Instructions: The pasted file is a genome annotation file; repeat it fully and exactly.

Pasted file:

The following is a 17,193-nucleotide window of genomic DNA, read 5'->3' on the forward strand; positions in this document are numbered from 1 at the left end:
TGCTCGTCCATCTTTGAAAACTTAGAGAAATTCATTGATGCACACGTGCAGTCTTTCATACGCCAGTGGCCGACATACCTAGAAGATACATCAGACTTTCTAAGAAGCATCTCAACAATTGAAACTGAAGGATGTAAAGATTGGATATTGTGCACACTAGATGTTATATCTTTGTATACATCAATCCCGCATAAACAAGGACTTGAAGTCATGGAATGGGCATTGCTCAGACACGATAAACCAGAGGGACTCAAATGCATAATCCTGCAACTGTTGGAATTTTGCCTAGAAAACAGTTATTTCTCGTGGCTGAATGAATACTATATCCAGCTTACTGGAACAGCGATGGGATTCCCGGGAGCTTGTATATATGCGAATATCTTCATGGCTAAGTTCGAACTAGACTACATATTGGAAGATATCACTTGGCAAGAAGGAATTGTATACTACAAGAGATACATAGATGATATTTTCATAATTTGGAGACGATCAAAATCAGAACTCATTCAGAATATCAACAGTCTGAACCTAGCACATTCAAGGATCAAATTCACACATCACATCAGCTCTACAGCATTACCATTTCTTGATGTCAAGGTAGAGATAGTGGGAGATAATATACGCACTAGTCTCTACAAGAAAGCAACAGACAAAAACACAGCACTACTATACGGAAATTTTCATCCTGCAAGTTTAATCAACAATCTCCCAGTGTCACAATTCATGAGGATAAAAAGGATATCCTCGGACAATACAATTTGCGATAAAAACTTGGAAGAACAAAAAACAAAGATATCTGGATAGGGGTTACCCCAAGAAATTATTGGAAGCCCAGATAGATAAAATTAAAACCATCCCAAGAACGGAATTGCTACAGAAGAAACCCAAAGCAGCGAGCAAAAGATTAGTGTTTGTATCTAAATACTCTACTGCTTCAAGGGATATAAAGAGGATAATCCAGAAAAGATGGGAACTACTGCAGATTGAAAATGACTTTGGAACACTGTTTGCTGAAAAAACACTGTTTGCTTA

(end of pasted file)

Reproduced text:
The following is a 17,193-nucleotide window of genomic DNA, read 5'->3' on the forward strand; positions in this document are numbered from 1 at the left end:
TGCTCGTCCATCTTTGAAAACTTAGAGAAATTCATTGATGCACACGTGCAGTCTTTCATACGCCAGTGGCCGACATACCTAGAAGATACATCAGACTTTCTAAGAAGCATCTCAACAATTGAAACTGAAGGATGTAAAGATTGGATATTGTGCACACTAGATGTTATATCTTTGTATACATCAATCCCGCATAAACAAGGACTTGAAGTCATGGAATGGGCATTGCTCAGACACGATAAACCAGAGGGACTCAAATGCATAATCCTGCAACTGTTGGAATTTTGCCTAGAAAACAGTTATTTCTCGTGGCTGAATGAATACTATATCCAGCTTACTGGAACAGCGATGGGATTCCCGGGAGCTTGTATATATGCGAATATCTTCATGGCTAAGTTCGAACTAGACTACATATTGGAAGATATCACTTGGCAAGAAGGAATTGTATACTACAAGAGATACATAGATGATATTTTCATAATTTGGAGACGATCAAAATCAGAACTCATTCAGAATATCAACAGTCTGAACCTAGCACATTCAAGGATCAAATTCACACATCACATCAGCTCTACAGCATTACCATTTCTTGATGTCAAGGTAGAGATAGTGGGAGATAATATACGCACTAGTCTCTACAAGAAAGCAACAGACAAAAACACAGCACTACTATACGGAAATTTTCATCCTGCAAGTTTAATCAACAATCTCCCAGTGTCACAATTCATGAGGATAAAAAGGATATCCTCGGACAATACAATTTGCGATAAAAACTTGGAAGAACAAAAAACAAAGATATCTGGATAGGGGTTACCCCAAGAAATTATTGGAAGCCCAGATAGATAAAATTAAAACCATCCCAAGAACGGAATTGCTACAGAAGAAACCCAAAGCAGCGAGCAAAAGATTAGTGTTTGTATCTAAATACTCTACTGCTTCAAGGGATATAAAGAGGATAATCCAGAAAAGATGGGAACTACTGCAGATTGAAAATGACTTTGGAACACTGTTTGCTGAAAAAACACTGTTTGCTTA